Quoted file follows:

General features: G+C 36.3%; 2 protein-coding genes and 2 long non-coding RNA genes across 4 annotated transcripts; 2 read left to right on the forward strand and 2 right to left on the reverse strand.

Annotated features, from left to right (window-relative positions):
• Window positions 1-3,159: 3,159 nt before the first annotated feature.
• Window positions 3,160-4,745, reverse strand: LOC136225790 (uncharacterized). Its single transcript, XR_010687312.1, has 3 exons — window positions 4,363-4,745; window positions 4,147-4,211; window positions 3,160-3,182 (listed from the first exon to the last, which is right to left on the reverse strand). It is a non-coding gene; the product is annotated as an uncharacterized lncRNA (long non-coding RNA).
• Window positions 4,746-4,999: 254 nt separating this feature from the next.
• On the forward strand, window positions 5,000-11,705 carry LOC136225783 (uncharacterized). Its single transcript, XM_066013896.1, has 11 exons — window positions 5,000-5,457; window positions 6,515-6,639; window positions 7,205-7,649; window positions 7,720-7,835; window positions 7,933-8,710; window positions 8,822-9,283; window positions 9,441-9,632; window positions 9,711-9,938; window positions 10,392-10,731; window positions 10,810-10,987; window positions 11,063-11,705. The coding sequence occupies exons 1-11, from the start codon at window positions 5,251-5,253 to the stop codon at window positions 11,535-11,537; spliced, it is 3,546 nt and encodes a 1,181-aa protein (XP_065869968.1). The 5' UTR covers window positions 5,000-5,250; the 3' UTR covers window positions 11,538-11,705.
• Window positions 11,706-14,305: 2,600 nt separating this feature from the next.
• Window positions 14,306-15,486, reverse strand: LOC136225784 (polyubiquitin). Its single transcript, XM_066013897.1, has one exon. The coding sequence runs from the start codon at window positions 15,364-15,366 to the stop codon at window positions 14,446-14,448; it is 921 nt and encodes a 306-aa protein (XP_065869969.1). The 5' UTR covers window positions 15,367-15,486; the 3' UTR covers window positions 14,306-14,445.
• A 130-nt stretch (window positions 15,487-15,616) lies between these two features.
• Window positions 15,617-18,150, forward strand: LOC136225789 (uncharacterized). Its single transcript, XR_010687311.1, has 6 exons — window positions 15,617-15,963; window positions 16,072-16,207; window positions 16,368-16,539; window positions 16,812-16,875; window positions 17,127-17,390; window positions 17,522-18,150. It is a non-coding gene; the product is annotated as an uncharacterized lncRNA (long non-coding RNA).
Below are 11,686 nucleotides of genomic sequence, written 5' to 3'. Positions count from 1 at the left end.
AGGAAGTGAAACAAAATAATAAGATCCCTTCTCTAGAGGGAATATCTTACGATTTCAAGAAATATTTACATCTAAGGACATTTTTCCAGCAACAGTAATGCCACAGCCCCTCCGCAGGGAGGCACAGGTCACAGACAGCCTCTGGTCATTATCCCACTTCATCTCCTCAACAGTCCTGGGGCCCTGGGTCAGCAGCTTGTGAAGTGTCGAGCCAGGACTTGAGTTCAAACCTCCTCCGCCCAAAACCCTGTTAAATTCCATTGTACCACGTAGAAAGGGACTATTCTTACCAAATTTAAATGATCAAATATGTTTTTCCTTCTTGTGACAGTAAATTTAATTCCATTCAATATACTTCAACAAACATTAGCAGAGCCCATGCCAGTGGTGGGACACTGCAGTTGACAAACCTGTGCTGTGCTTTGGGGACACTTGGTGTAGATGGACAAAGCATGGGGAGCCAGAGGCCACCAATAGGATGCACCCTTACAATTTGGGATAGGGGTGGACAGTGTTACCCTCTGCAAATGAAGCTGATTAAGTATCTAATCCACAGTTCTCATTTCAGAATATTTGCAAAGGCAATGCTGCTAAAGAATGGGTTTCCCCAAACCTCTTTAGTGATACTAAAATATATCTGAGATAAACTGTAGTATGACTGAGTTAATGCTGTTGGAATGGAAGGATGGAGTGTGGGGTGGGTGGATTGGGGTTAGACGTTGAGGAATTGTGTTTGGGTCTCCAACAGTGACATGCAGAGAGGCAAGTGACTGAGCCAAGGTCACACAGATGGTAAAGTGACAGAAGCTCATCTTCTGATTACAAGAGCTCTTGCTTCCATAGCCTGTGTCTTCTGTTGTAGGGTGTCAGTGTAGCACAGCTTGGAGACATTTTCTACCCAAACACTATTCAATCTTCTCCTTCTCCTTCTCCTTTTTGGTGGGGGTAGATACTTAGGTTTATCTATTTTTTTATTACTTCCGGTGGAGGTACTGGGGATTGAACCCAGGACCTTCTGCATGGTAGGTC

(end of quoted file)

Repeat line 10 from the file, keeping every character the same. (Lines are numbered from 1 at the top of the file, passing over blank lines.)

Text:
• Window positions 15,617-18,150, forward strand: LOC136225789 (uncharacterized). Its single transcript, XR_010687311.1, has 6 exons — window positions 15,617-15,963; window positions 16,072-16,207; window positions 16,368-16,539; window positions 16,812-16,875; window positions 17,127-17,390; window positions 17,522-18,150. It is a non-coding gene; the product is annotated as an uncharacterized lncRNA (long non-coding RNA).